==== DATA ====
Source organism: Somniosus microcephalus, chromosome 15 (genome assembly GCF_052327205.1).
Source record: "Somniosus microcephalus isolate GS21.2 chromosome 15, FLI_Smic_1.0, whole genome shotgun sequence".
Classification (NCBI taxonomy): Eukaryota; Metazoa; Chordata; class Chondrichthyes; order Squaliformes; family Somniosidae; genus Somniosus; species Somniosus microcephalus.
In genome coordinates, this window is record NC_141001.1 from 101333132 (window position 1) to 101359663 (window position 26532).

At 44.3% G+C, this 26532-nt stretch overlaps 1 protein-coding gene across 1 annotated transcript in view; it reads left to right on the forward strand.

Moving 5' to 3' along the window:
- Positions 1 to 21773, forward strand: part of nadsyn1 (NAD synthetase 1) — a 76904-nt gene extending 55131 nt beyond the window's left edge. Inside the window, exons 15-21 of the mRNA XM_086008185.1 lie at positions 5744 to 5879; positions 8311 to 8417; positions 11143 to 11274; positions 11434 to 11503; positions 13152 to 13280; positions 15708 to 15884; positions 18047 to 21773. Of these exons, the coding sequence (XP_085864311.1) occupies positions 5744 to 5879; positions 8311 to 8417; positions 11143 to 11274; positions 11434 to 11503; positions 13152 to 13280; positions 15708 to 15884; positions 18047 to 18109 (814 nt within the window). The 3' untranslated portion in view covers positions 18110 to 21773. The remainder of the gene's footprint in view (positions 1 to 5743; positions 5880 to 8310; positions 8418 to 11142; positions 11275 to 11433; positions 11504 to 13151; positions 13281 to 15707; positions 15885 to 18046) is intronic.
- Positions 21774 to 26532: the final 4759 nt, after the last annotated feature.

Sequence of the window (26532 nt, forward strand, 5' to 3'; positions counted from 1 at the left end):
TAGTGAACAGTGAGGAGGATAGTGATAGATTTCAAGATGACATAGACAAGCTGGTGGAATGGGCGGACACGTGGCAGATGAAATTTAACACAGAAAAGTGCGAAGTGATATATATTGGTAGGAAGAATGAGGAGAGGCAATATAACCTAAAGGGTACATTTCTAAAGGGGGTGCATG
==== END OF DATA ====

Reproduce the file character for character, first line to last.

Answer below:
Source organism: Somniosus microcephalus, chromosome 15 (genome assembly GCF_052327205.1).
Source record: "Somniosus microcephalus isolate GS21.2 chromosome 15, FLI_Smic_1.0, whole genome shotgun sequence".
Classification (NCBI taxonomy): Eukaryota; Metazoa; Chordata; class Chondrichthyes; order Squaliformes; family Somniosidae; genus Somniosus; species Somniosus microcephalus.
In genome coordinates, this window is record NC_141001.1 from 101333132 (window position 1) to 101359663 (window position 26532).

At 44.3% G+C, this 26532-nt stretch overlaps 1 protein-coding gene across 1 annotated transcript in view; it reads left to right on the forward strand.

Moving 5' to 3' along the window:
- Positions 1 to 21773, forward strand: part of nadsyn1 (NAD synthetase 1) — a 76904-nt gene extending 55131 nt beyond the window's left edge. Inside the window, exons 15-21 of the mRNA XM_086008185.1 lie at positions 5744 to 5879; positions 8311 to 8417; positions 11143 to 11274; positions 11434 to 11503; positions 13152 to 13280; positions 15708 to 15884; positions 18047 to 21773. Of these exons, the coding sequence (XP_085864311.1) occupies positions 5744 to 5879; positions 8311 to 8417; positions 11143 to 11274; positions 11434 to 11503; positions 13152 to 13280; positions 15708 to 15884; positions 18047 to 18109 (814 nt within the window). The 3' untranslated portion in view covers positions 18110 to 21773. The remainder of the gene's footprint in view (positions 1 to 5743; positions 5880 to 8310; positions 8418 to 11142; positions 11275 to 11433; positions 11504 to 13151; positions 13281 to 15707; positions 15885 to 18046) is intronic.
- Positions 21774 to 26532: the final 4759 nt, after the last annotated feature.

Sequence of the window (26532 nt, forward strand, 5' to 3'; positions counted from 1 at the left end):
TAGTGAACAGTGAGGAGGATAGTGATAGATTTCAAGATGACATAGACAAGCTGGTGGAATGGGCGGACACGTGGCAGATGAAATTTAACACAGAAAAGTGCGAAGTGATATATATTGGTAGGAAGAATGAGGAGAGGCAATATAACCTAAAGGGTACATTTCTAAAGGGGGTGCATG